Fifth Column: Rafale was reckless campaign, Congress has to focus on chinks in Modi’s armour

Tavleen Singh
In recent days, Rahul Gandhi has been relatively silent in public. (PTI/File)

Rahul Gandhi finds his way into this column after a long absence for two reasons. The first because the Supreme Court’s ruling on the Rafale deal last week brought back memories of his childish campaign filled with reckless accusations. The second reason is that I have it on good authority that Rahul will return soon as president of our oldest political party. I hear that when he is done with his spiritual holidays and whenever he thinks that his batteries are fully charged, he will return. Sadly, nothing else will change. The people who advised him to attack Narendra Modi where he was least vulnerable continue to surround him. And, the heir to the mighty Dynasty continues to flaunt his political heritage in that same entitled way.

In recent days, he has been relatively silent in public. But, the task of reminding India of the political birthright the Gandhi siblings believe they inherited, appears to have been taken over by his sister. On Jawaharlal Nehru’s birth anniversary, she tweeted, “My favourite story about my great-grandfather is the one about when as PM, he returned from work at 3 am to find his bodyguard exhausted and asleep on his bed. He covered him with a blanket and slept on an adjacent chair.” Were there no other beds in Teen Murti House? When are Nehru’s heirs going to realise that instead of silly anecdotes they need to remind young Indians of Nehru’s enormous political contribution? He managed to keep liberal democracy alive in India in a time when despots and military dictators ruled everywhere in our neighbourhood.

Nehru’s economic policies may have taken us down the wrong road but it says something for him that not even ‘rightist’ Mr Modi has been able to step away from the socialist road. What he has stepped away from is Nehru’s political legacy, which was his deep commitment to the fundamental principles of democracy. Modi, as I have discovered the hard way, despises dissidence and, without it, democracy immediately becomes an illiberal thing. This has become frighteningly evident since he won re-election. As has an arrogant triumphalism.

While the Prime Minister was away in Brazil, it was left to his ministers to comment on the Supreme Court’s judgment on Rafale. And, they came across as bullies competing for Modi’s attention. The worst performance came from Ravi Shankar Prasad, a man I have always thought of as decent and humble. He appeared on national television to demand in menacing tones that Rahul ‘must apologise to the people of India.’ The same words could have been said without menace and would have sounded fine. But, he chose to sound like a bully reminding ordinary Indians that the man who called himself the ‘pradhan sevak (first servant)’ could be turning into a demagogue. There are those who have said in recent days that he was always a demagogue and I was the one who did not see this. But, I continue to believe that Modi won a second term because ordinary Indians did not see him as a demagogue either.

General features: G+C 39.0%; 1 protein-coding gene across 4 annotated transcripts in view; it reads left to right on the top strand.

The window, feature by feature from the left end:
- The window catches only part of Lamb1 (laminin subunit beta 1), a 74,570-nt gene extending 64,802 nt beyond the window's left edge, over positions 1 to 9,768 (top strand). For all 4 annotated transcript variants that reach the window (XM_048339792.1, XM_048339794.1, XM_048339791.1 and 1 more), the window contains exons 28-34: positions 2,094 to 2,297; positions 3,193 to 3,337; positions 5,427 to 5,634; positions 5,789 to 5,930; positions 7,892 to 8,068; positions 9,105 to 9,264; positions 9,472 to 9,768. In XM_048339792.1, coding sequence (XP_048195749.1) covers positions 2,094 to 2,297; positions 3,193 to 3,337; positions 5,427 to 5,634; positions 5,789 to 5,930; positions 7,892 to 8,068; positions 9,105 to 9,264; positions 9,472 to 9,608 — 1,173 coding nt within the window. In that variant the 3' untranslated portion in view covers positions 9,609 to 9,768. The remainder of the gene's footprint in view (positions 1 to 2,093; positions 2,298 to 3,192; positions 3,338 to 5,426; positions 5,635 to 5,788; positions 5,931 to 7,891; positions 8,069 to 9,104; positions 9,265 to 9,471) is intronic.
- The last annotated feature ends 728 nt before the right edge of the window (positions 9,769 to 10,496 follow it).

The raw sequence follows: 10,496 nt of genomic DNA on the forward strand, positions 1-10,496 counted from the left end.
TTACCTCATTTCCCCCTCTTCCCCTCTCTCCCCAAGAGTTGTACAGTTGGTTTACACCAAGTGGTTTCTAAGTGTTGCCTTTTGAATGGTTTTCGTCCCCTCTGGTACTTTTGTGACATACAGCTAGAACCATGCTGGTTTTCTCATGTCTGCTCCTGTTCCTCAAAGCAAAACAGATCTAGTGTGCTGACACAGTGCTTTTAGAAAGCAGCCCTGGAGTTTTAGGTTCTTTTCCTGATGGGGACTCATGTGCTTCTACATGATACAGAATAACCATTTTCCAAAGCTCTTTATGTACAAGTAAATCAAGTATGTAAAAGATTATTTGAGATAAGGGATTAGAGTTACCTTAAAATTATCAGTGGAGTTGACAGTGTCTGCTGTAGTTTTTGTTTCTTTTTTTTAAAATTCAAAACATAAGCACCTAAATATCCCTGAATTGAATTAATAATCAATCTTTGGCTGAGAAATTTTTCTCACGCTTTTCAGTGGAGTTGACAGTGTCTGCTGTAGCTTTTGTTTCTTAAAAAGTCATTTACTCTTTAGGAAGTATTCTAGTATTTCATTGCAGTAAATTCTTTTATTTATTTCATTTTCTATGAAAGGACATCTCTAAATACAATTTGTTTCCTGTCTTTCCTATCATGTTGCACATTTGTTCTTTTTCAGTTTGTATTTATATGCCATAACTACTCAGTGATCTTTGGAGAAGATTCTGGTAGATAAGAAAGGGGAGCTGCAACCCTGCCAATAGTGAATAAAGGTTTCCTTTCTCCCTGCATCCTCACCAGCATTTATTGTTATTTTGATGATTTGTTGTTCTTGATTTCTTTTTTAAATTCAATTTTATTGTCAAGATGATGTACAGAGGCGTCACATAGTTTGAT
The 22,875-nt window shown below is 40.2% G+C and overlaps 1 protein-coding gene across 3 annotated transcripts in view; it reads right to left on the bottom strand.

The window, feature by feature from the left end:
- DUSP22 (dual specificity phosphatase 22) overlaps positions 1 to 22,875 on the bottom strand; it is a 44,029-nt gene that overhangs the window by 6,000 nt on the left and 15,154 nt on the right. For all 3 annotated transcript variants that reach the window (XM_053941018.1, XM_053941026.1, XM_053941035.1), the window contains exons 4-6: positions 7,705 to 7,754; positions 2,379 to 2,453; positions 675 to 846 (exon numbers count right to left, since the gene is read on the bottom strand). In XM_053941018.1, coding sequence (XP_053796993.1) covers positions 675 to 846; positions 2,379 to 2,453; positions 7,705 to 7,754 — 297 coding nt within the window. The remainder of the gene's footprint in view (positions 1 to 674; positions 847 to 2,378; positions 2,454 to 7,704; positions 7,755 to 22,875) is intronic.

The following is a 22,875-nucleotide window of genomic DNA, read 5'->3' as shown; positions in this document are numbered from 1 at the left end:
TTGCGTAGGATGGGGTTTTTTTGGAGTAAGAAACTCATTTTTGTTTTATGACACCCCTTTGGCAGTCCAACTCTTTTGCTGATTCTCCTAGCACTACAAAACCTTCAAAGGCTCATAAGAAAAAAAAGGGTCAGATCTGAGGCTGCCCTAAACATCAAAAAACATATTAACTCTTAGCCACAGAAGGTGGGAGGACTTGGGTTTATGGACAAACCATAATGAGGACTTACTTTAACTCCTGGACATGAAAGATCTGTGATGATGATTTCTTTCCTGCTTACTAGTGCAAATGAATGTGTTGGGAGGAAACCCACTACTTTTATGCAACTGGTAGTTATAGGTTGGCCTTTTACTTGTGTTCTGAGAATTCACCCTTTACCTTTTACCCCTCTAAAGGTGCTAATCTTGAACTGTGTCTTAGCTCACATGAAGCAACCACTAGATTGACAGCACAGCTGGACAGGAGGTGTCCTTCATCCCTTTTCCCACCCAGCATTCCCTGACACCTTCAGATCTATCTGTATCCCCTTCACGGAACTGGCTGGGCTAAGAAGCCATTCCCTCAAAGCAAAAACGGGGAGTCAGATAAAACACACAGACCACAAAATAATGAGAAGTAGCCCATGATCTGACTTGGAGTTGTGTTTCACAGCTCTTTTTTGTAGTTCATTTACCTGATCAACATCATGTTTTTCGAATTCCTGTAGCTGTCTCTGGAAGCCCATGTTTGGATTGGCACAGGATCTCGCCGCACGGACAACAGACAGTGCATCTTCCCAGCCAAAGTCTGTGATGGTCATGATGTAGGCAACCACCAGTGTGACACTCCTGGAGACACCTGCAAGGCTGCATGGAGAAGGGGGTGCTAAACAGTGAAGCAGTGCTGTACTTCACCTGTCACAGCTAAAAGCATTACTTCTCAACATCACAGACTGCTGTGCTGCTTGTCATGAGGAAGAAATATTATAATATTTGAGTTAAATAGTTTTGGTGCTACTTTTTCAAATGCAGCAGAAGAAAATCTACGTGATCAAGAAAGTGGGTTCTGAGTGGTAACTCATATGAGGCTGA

He won a second term for other reasons as well, of which, in my view, an important one was the immature and very shrill campaign that his main opponent ran. On the day that the Supreme Court declared that they saw no hanky-panky in the Rafale deal, some news channels ran old clips of Rahul’s election speeches. These included the one in which he declared that even the Supreme Court had accepted that the country’s ‘chowkidar’ was a thief. He has apologised for this lie and so has been let off with a warning, but it was a stupid lie that worked against him and not Modi. On top of this, he reduced political discourse to endlessly chanting ‘chowkidar chor hai’ and endlessly repeating that the Prime Minister had ‘stolen’ Rs 30,000 crore from this deal and ‘put it in Anil Ambani’s pocket’. Not even illiterate voters believed that more than half of the contract’s money could have been ‘stolen’. Nor did they believe that Modi was personally corrupt.

It is since he became prime minister a second time that weaknesses have begun to show from behind the bluster and braggadocio, and if the Congress wants to become a credible opposition party, it needs to focus on these. The biggest chink in Modi’s invincibility is his failure to revive economic growth. This has begun to manifest itself on the ground in the failure to create jobs. The other weakness evident even to observers who watch India from distant lands is his paranoia about dissidence. India is beginning to be seen as an ‘illiberal’ democracy. So the best way for the Congress party to revive its fortunes will be to stand up for Nehru’s real political legacy: liberal democracy. This is more important now than ever before.

The article appeared in print under the title 'Rahul beyond Rafale'